Working and schooling from home is here to stay. This article looks at emerging work-from-home (WFH) trends. Both desk workers and students can gain advantages from these trends. By riding the wave of the new reality, users can work smarter, feel better, and be more productive.
Long commutes, crowded subways, and rush hour traffic are relics of a not-too-distant past. Improved work-life balance is another byproduct. Working in an office concentrates all work for the day into 8 or 10-hour blocks. Working from home, it’s easier to spread work out over twelve hours. That allows more time to focus on other things like kids, pets, and housework.
Another unforeseen emotional benefit of the work-from-home shift has been recognition of a need for authenticity. Working from home breaks down the barriers of social norms in the workplace. Remote conferencing lets us see into other’s homes, rather than through a corporate lens. This helps people to develop a better sense of empathy.
Working from home brings back a sense of power over our own lives. In fact, one survey found that 81% of workers would not consider a job without remote working opportunities.
Another survey done by Lenovo found that 72% felt more connected and productive while working from home.
Key work-from-home trends
There has been plenty of research conducted this year to assess the effects of the WFH shift. One of the most comprehensive was done by the Lenovo Intelligence Group. The study analyzed WFH effects in 10 markets: USA, Brazil, Mexico, UK, France, Germany, Italy, China, India, and Japan.
Employees furnish their own hardware
The Lenovo study found that almost 70% of work-from-home employees have to fund their own tech upgrades. In America, the average work-from-home upgrade costs $348, while the global average is $273. That echoes the findings of a different UK poll. 52% of employees felt their employers need to invest in better WFH technology.
The bottom line is that most employees should not count on employers to fund WFH setups.
Increased aches and pains
Also in the Lenovo survey, 71% of respondents complained of new or worsening health issues. Common issues include headaches, neck pain, back pain, and difficulty sleeping. Between the need to self-cater and the rise of pain issues, having an effective work-from-home setup is essential.
Video-conferencing is taxing and stressful
Microsoft runs its own ergonomic research center called the Human Factors Lab. Earlier this year, the lab conducted a WFH conferencing study among 13 teams of two people each. All participants worse EEG devices to monitor brainwave activity.
The results found brainwave markers associated with stress highest during video meetings. Over longer meetings, fatigue sets in at around 30 minutes. When employees face a day with many scheduled meetings, the suffer more stress than usual. It also listed several ways the conferencing causes stress:
- Having to stay (and look) engaged while staring at a screen for long periods.
- Reduced non-verbal cues make it hard to read the room or know when to talk.
- In multi-person conferences, you get a very small view of the person you are talking to.
The lab recommended a few tips to reduce these stressors. First, limit online meetings to 30 minutes. If they go longer, stop for breaks before continuing. Second, take regular breaks away from the computer. That will give your brain the time it needs to recharge.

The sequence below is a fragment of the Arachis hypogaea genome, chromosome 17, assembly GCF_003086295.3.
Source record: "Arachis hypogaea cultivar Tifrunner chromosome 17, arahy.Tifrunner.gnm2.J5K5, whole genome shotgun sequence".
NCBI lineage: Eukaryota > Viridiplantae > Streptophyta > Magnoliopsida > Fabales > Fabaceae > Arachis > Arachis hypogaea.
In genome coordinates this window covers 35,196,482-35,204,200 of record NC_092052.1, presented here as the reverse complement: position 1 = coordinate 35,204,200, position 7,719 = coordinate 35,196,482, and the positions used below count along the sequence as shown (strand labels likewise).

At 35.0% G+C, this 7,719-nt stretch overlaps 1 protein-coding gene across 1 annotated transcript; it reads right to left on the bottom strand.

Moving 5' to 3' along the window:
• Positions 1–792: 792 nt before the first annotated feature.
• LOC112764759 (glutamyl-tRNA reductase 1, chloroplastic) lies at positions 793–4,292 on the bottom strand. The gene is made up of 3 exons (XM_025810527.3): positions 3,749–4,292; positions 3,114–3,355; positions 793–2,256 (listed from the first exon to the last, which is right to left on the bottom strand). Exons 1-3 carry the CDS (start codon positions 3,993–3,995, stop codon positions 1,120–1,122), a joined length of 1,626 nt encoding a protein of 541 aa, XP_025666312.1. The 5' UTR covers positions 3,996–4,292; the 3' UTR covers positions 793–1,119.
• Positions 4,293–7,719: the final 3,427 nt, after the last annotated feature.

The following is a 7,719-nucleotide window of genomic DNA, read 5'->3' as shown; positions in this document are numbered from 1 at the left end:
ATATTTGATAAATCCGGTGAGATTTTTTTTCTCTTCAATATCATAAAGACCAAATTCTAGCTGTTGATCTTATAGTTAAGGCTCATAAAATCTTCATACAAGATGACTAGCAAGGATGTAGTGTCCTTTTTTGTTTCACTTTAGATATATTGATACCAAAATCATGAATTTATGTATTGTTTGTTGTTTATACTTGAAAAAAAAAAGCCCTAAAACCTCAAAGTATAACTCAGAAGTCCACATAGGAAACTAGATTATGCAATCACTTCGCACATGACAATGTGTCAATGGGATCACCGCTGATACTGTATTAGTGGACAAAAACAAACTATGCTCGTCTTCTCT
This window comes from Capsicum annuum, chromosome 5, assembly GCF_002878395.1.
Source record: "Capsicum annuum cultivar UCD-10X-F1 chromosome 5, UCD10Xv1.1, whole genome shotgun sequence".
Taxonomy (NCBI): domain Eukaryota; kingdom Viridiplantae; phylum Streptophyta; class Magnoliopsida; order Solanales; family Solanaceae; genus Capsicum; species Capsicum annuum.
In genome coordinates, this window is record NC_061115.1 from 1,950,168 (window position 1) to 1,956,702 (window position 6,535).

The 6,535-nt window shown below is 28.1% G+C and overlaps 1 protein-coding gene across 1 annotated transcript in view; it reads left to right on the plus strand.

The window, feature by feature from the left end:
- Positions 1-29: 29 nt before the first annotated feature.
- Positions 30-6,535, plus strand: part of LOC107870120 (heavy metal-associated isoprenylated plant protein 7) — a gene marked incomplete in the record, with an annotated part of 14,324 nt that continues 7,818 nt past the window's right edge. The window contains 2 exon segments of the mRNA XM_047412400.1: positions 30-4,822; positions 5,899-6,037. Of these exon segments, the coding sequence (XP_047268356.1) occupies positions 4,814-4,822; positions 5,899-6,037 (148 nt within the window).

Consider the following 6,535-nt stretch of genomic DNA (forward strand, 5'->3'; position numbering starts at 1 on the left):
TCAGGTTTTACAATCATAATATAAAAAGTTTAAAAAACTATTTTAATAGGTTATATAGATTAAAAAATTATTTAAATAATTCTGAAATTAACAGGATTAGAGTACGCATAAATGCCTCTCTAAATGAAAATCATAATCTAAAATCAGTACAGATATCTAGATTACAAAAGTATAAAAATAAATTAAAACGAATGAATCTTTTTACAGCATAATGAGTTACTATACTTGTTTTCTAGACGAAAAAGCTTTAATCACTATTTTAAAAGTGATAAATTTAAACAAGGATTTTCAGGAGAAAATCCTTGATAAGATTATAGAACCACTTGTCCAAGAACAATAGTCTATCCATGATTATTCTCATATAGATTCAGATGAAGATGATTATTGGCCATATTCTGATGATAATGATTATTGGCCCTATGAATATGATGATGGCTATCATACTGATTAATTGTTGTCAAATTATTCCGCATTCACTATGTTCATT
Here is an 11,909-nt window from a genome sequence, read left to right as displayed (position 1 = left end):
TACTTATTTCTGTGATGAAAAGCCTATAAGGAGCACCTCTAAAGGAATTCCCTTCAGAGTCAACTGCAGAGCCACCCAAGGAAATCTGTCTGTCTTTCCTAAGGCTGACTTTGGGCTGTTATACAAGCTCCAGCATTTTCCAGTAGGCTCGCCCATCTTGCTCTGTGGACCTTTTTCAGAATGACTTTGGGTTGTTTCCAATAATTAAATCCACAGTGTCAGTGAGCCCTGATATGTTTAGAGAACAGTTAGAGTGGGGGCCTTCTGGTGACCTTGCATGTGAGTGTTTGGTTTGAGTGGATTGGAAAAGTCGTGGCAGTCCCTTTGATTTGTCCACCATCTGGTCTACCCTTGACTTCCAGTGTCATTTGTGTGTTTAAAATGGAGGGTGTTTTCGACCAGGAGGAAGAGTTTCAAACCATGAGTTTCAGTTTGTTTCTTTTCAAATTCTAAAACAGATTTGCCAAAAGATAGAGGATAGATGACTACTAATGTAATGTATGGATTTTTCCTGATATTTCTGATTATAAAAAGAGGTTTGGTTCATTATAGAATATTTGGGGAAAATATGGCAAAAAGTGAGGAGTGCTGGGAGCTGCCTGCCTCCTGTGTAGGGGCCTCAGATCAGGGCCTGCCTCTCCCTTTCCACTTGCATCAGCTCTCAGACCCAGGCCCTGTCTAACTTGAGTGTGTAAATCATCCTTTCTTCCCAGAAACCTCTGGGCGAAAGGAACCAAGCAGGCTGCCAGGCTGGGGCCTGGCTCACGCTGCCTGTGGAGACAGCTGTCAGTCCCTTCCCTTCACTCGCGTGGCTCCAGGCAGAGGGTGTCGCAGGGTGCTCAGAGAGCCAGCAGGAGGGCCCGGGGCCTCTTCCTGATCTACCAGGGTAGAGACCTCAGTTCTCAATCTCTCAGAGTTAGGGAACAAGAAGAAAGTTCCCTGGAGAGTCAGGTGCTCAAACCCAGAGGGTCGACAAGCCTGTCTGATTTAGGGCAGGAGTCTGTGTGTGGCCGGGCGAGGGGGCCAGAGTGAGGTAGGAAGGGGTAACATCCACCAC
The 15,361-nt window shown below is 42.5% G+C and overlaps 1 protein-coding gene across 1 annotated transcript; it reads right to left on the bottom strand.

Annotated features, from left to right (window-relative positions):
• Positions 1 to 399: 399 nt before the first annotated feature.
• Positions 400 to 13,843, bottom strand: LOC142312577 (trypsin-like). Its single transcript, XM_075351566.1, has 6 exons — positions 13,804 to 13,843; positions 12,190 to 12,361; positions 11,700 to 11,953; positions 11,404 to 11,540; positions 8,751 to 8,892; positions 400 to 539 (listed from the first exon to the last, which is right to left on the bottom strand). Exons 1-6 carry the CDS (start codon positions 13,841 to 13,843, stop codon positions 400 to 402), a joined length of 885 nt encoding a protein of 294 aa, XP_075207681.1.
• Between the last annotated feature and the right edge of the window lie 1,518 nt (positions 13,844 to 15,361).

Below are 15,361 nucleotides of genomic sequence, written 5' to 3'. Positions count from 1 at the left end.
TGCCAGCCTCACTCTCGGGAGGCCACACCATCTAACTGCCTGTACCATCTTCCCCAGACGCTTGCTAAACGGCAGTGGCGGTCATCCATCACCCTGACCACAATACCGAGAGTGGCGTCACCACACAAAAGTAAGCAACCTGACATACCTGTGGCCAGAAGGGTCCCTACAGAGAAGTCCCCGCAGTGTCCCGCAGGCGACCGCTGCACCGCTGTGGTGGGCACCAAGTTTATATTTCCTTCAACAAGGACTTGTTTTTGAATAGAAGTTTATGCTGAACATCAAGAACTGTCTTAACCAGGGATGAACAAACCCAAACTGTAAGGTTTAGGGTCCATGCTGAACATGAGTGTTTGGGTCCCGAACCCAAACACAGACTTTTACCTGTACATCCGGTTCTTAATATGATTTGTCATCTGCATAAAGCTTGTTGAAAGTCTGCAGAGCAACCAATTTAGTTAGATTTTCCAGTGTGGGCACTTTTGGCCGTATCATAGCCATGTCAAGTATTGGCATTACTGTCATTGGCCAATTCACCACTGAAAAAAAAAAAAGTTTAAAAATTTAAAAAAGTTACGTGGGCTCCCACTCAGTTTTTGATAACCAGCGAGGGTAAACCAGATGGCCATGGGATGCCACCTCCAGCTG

To learn more about how short breaks boost productivity, check this feature:
Pros and cons
From an employee perspective, there are positives and negatives to deal with in the WFH era. Here is a summary:
Pro: improved work-life balance
A World Economic Forum (WEF) survey yielded several WFH positives. Among them:
- Flexible work schedule.
- Freedom to work from any location.
- No commuting.
- More time to spend with family.
A study of 1000 workers in the US and UK also found a very positive response. 85% of workers found improved work-life balance. 80% reported feeling healthier, less tired, and more human.
In fact, the study concluded that workers won’t want to give up this balanced lifestyle in the future. As a result, companies will need to cater to this shift, rather than fight against it.
Con: disconnection, burnout, lonliness
The WEF survey also found some negatives. 22% found that unplugging from work was more difficult. For many, commuting was their cue to switch off. Without that cue, they struggle. 19% reported struggling with loneliness, while 17% struggled to collaborate.
Another survey of 1,000 UK office workers found similar issues. 42% found communication with colleagues to be more difficult when done online. The same amount found home distractions (like kids and pets) to be a major distraction. 31% complained that their lack of a quality workstation impeded their productivity.
A good workstation lies at the heart of a successful work=from-home setup. In some cases, you can count on your employer to furnish you with a chair, desk, computer, and peripherals.
In most cases, it’s up to the employee to furnish their own setup.
That leaves you with two options that will both have a huge impact on your performance.
The first option is to use the tools provided by your employer. If they’re not up to pro standards, you can expect to suffer from a host of issues. For instance, if you use a cheap chair, prepare to endure chronic back pain. Those with a slow computer can waste hours each day waiting on loading times. A cheap monitor can lead to eye strain and chronic migraines.
The second option is to build your own workstation. Start with a good workstation computer. Add some external monitors to boost productivity. Ensure healthy posture support with a good ergonomic chair. With your workstation in order, apply some feng shui to maximize positive energy flows.
Finally, take lots of breaks. With the right equipment and proper habits, expect to feel better, work harder and be more productive.